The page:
A few interesting articles I’ve bumped into this week, curated from my Pocket and shared for your enjoyment. Some cool finds this week about the *giant* market for wearables in the enterprise, autonomous cars and the destruction of our car economy, Google I/O, and real-life drug fiction.
My fascination with what wearables will do in the enterprise is increasing every day that I wear my Apple Watch to work. There are some cool contextual scenarios that can be improved by having a device as present as a Watch. I think that as the glasses form factor shrinks to something that IWs would wear (and not just folks in manufacturing), there will be all sorts of new productivity scenarios – my fav idea is what remote whiteboarding would look like.
Yes, they caught my eye with the title. But the article has some astonishing data points in it, like the average car owner only drives there car for 4% of the year. Talk about wasted capacity.
I’m not sure if I’m going to switch to the new photos storage system just yet, but that announcement plus Android M made this a good set of releases from Google.
Part of me wishes I had at least seen Silk Road live just once. Every time I read a story like this I can’t believe how big and significant Silk Road was without almost ever being known outside of those who used it.
A few interesting articles I’ve bumped into this week, curated from my Pocket and shared for your enjoyment. I read some cool stuff this week around new use cases for the Apple Watch, real-life startup soap operas, and Slack’s product/market fit. Happy Friday!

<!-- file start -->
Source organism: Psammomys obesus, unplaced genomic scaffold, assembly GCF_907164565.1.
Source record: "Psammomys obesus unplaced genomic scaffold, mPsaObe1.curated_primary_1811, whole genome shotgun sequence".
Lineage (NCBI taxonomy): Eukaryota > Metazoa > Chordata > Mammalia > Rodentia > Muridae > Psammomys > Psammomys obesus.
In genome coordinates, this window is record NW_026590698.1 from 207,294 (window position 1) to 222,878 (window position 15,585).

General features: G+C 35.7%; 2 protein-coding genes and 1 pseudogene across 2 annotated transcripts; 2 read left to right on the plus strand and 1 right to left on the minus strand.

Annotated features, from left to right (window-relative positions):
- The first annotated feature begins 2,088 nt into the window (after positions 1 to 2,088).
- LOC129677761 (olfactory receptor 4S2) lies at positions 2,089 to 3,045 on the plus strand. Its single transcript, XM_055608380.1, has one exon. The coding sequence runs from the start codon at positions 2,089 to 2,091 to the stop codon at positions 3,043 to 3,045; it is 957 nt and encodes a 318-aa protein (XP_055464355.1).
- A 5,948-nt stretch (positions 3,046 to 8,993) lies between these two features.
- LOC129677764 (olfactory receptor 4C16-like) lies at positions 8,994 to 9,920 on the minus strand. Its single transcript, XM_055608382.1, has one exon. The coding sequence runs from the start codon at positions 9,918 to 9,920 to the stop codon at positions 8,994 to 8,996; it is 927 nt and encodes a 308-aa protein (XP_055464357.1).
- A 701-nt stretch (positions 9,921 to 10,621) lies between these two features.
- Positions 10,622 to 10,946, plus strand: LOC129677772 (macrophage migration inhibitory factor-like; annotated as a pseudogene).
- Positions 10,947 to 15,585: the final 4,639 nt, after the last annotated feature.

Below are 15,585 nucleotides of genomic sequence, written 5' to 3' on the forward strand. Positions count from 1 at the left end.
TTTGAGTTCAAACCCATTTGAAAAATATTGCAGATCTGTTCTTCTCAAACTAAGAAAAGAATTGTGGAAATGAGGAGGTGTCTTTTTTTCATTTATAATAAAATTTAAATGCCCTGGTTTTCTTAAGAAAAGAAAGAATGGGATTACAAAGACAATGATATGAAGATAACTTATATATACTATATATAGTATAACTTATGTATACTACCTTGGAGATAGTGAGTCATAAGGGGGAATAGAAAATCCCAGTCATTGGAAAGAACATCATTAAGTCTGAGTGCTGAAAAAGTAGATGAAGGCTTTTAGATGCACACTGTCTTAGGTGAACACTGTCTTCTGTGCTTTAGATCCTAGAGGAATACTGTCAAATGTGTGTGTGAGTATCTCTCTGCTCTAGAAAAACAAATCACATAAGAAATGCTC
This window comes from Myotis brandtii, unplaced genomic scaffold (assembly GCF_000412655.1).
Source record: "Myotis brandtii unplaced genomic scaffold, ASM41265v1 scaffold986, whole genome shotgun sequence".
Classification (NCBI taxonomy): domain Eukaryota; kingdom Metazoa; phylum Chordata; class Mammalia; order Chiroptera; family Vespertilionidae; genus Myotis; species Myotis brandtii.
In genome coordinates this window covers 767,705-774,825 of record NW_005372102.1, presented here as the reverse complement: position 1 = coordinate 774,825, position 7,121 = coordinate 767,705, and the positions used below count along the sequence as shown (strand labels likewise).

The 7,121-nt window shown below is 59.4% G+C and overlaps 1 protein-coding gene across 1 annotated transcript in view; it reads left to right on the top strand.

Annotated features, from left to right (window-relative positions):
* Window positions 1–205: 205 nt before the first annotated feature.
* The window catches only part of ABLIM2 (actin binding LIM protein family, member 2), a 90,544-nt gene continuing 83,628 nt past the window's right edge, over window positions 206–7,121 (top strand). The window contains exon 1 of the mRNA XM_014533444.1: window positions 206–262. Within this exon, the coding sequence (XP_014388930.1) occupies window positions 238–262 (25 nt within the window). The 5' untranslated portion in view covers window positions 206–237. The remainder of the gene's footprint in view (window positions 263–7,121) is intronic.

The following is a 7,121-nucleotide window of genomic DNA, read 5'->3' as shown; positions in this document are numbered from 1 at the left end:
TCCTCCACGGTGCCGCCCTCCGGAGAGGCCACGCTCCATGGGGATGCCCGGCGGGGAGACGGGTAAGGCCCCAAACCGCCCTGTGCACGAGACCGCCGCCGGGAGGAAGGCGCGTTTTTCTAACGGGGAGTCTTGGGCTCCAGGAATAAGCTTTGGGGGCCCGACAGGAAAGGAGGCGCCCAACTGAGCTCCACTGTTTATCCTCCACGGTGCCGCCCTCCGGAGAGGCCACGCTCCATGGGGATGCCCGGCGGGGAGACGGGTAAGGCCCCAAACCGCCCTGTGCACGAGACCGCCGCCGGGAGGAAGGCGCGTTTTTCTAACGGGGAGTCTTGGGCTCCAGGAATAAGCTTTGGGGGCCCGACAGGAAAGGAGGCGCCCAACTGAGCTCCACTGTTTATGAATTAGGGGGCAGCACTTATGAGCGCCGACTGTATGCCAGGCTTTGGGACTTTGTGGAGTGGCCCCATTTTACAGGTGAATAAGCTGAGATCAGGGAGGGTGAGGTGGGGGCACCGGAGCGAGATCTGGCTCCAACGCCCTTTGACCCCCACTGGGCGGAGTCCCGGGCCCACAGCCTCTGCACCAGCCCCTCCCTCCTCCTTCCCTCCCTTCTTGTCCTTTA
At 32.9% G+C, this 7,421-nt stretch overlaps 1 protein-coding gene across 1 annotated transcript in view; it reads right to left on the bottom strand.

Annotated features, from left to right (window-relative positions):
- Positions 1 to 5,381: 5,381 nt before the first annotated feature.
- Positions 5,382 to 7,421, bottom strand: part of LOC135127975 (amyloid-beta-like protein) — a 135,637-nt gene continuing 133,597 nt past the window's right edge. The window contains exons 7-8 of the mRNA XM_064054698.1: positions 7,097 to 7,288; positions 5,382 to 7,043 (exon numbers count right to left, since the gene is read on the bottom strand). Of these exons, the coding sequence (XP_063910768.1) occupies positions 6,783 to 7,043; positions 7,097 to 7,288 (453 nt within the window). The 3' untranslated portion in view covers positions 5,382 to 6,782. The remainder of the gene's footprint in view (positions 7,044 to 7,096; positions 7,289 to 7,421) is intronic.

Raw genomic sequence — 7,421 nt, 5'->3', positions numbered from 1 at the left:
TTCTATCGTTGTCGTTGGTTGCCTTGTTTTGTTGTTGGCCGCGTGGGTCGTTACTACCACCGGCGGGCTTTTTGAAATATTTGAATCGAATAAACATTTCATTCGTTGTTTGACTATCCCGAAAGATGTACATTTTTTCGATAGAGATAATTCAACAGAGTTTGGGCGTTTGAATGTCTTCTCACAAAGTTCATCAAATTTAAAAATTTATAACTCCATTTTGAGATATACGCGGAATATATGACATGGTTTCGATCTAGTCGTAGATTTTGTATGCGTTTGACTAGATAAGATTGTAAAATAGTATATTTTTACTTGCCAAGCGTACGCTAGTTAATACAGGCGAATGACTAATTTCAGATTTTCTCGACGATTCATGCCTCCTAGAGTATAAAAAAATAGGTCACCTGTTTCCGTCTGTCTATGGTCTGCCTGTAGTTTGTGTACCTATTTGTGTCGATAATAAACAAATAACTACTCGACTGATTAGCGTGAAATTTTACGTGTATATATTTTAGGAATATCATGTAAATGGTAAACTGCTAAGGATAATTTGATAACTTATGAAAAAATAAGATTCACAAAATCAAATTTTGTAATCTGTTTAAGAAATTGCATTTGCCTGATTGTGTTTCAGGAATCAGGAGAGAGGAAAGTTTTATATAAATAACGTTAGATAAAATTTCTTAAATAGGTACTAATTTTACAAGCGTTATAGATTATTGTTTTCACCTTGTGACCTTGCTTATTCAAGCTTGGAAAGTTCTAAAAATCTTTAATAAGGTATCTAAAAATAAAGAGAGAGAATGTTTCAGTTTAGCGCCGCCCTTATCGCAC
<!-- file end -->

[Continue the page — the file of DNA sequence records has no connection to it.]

There have lots of back-and-forth commentary on how hard the Apple Watch is to use, how the interface is weird and non-standard, etc. It’s great to see a more expansive look at how wearables will impact different groups of users.
A good look at what users find so compelling about Slack, and a set of analysis that highlights how important product/market fit is.
I learned about Clinkle and its storied past a few months ago and find the saga super interesting. Massive early funding, unclear product direction and a discerning amount of secrecy have caused this to be what sounds like a terrible experience for their team.
Another post about the Apple Watch, can you tell I’m getting mine soon? I think it’s fascinating to see lightweight workflow scenarios that could really change how we use mobile and wearable computing. IFTTT changed how I used my Android when I first got it and apps like Workflow could open up similar scenarios for the watch platform.
Many of our sales reps who cam from the enterprise software industry were accustomed to offering a discount. The discount had become their closing strategy when they had to make their targets. I didn’t think we needed that motivator, and I believed that our service was fairly priced. Discounts, I thought, were tied to perceived risk. Offering deals would compromise the service’s value.
Marc Benioff, “Behind the Cloud: The Untold Story of How Salesforce.com Went from Idea to Billion-Dollar Company-and Revolutionized an Industry”